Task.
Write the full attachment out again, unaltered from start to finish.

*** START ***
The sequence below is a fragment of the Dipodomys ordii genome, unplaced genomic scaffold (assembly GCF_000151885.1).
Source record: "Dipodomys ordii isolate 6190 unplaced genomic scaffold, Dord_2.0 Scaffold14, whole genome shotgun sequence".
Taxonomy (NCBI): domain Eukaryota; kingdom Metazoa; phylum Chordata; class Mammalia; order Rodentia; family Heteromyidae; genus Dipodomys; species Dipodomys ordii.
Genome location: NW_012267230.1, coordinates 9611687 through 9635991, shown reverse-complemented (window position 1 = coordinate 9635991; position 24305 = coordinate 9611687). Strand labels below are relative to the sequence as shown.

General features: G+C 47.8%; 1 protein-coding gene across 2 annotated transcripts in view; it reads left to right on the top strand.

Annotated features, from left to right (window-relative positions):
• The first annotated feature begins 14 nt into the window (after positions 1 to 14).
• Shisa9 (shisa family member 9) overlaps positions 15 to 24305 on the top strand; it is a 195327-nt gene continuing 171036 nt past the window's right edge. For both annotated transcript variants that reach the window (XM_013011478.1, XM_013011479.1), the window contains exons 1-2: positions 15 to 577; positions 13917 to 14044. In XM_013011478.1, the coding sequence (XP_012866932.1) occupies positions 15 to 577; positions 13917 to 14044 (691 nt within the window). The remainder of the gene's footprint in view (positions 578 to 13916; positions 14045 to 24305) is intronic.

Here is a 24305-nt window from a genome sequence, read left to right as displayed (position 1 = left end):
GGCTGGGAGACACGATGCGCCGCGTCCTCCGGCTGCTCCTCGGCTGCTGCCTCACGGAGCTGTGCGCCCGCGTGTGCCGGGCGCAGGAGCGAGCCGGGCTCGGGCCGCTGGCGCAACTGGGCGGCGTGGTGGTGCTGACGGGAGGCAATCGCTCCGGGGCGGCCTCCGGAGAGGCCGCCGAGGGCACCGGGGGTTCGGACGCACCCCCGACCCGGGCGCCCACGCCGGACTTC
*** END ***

The sequence below is a fragment of the Dipodomys ordii genome, unplaced genomic scaffold (assembly GCF_000151885.1).
Source record: "Dipodomys ordii isolate 6190 unplaced genomic scaffold, Dord_2.0 Scaffold14, whole genome shotgun sequence".
Taxonomy (NCBI): domain Eukaryota; kingdom Metazoa; phylum Chordata; class Mammalia; order Rodentia; family Heteromyidae; genus Dipodomys; species Dipodomys ordii.
Genome location: NW_012267230.1, coordinates 9611687 through 9635991, shown reverse-complemented (window position 1 = coordinate 9635991; position 24305 = coordinate 9611687). Strand labels below are relative to the sequence as shown.

General features: G+C 47.8%; 1 protein-coding gene across 2 annotated transcripts in view; it reads left to right on the top strand.

Annotated features, from left to right (window-relative positions):
• The first annotated feature begins 14 nt into the window (after positions 1 to 14).
• Shisa9 (shisa family member 9) overlaps positions 15 to 24305 on the top strand; it is a 195327-nt gene continuing 171036 nt past the window's right edge. For both annotated transcript variants that reach the window (XM_013011478.1, XM_013011479.1), the window contains exons 1-2: positions 15 to 577; positions 13917 to 14044. In XM_013011478.1, the coding sequence (XP_012866932.1) occupies positions 15 to 577; positions 13917 to 14044 (691 nt within the window). The remainder of the gene's footprint in view (positions 578 to 13916; positions 14045 to 24305) is intronic.

Here is a 24305-nt window from a genome sequence, read left to right as displayed (position 1 = left end):
GGCTGGGAGACACGATGCGCCGCGTCCTCCGGCTGCTCCTCGGCTGCTGCCTCACGGAGCTGTGCGCCCGCGTGTGCCGGGCGCAGGAGCGAGCCGGGCTCGGGCCGCTGGCGCAACTGGGCGGCGTGGTGGTGCTGACGGGAGGCAATCGCTCCGGGGCGGCCTCCGGAGAGGCCGCCGAGGGCACCGGGGGTTCGGACGCACCCCCGACCCGGGCGCCCACGCCGGACTTC